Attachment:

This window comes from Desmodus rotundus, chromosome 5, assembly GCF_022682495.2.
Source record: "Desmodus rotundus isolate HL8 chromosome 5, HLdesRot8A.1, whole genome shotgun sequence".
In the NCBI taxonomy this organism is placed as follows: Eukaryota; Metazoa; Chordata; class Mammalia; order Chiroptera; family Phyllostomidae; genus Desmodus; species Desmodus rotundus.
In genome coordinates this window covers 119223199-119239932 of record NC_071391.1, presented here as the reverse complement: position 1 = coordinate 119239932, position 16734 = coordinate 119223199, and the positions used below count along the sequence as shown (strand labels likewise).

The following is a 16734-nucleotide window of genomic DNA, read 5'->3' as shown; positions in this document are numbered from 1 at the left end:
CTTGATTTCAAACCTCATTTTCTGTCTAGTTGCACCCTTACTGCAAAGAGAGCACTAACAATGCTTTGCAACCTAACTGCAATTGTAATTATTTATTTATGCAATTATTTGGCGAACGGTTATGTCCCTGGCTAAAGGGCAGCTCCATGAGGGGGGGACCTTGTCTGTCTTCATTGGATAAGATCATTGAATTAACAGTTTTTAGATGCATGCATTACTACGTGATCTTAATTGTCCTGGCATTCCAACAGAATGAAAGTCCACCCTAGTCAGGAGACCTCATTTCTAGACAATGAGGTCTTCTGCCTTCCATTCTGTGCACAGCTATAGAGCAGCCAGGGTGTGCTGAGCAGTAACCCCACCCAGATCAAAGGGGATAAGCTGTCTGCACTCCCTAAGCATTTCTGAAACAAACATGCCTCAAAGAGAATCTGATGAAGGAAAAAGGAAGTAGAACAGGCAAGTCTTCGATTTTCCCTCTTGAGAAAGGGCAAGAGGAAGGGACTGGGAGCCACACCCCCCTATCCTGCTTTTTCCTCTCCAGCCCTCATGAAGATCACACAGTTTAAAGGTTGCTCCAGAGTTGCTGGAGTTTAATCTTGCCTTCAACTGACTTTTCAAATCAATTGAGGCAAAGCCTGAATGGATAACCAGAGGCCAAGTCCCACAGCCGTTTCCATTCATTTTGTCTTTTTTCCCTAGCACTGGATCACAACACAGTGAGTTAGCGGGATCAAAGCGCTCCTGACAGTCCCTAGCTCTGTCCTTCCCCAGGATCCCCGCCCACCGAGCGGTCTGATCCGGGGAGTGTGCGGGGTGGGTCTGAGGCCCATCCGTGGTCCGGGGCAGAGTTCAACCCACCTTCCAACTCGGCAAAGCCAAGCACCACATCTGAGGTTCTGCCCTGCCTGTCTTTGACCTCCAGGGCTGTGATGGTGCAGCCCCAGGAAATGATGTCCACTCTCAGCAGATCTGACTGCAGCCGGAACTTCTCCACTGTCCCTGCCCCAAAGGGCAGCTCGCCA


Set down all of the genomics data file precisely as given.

This window comes from Desmodus rotundus, chromosome 5, assembly GCF_022682495.2.
Source record: "Desmodus rotundus isolate HL8 chromosome 5, HLdesRot8A.1, whole genome shotgun sequence".
In the NCBI taxonomy this organism is placed as follows: Eukaryota; Metazoa; Chordata; class Mammalia; order Chiroptera; family Phyllostomidae; genus Desmodus; species Desmodus rotundus.
In genome coordinates this window covers 119223199-119239932 of record NC_071391.1, presented here as the reverse complement: position 1 = coordinate 119239932, position 16734 = coordinate 119223199, and the positions used below count along the sequence as shown (strand labels likewise).

The following is a 16734-nucleotide window of genomic DNA, read 5'->3' as shown; positions in this document are numbered from 1 at the left end:
CTTGATTTCAAACCTCATTTTCTGTCTAGTTGCACCCTTACTGCAAAGAGAGCACTAACAATGCTTTGCAACCTAACTGCAATTGTAATTATTTATTTATGCAATTATTTGGCGAACGGTTATGTCCCTGGCTAAAGGGCAGCTCCATGAGGGGGGGACCTTGTCTGTCTTCATTGGATAAGATCATTGAATTAACAGTTTTTAGATGCATGCATTACTACGTGATCTTAATTGTCCTGGCATTCCAACAGAATGAAAGTCCACCCTAGTCAGGAGACCTCATTTCTAGACAATGAGGTCTTCTGCCTTCCATTCTGTGCACAGCTATAGAGCAGCCAGGGTGTGCTGAGCAGTAACCCCACCCAGATCAAAGGGGATAAGCTGTCTGCACTCCCTAAGCATTTCTGAAACAAACATGCCTCAAAGAGAATCTGATGAAGGAAAAAGGAAGTAGAACAGGCAAGTCTTCGATTTTCCCTCTTGAGAAAGGGCAAGAGGAAGGGACTGGGAGCCACACCCCCCTATCCTGCTTTTTCCTCTCCAGCCCTCATGAAGATCACACAGTTTAAAGGTTGCTCCAGAGTTGCTGGAGTTTAATCTTGCCTTCAACTGACTTTTCAAATCAATTGAGGCAAAGCCTGAATGGATAACCAGAGGCCAAGTCCCACAGCCGTTTCCATTCATTTTGTCTTTTTTCCCTAGCACTGGATCACAACACAGTGAGTTAGCGGGATCAAAGCGCTCCTGACAGTCCCTAGCTCTGTCCTTCCCCAGGATCCCCGCCCACCGAGCGGTCTGATCCGGGGAGTGTGCGGGGTGGGTCTGAGGCCCATCCGTGGTCCGGGGCAGAGTTCAACCCACCTTCCAACTCGGCAAAGCCAAGCACCACATCTGAGGTTCTGCCCTGCCTGTCTTTGACCTCCAGGGCTGTGATGGTGCAGCCCCAGGAAATGATGTCCACTCTCAGCAGATCTGACTGCAGCCGGAACTTCTCCACTGTCCCTGCCCCAAAGGGCAGCTCGCCA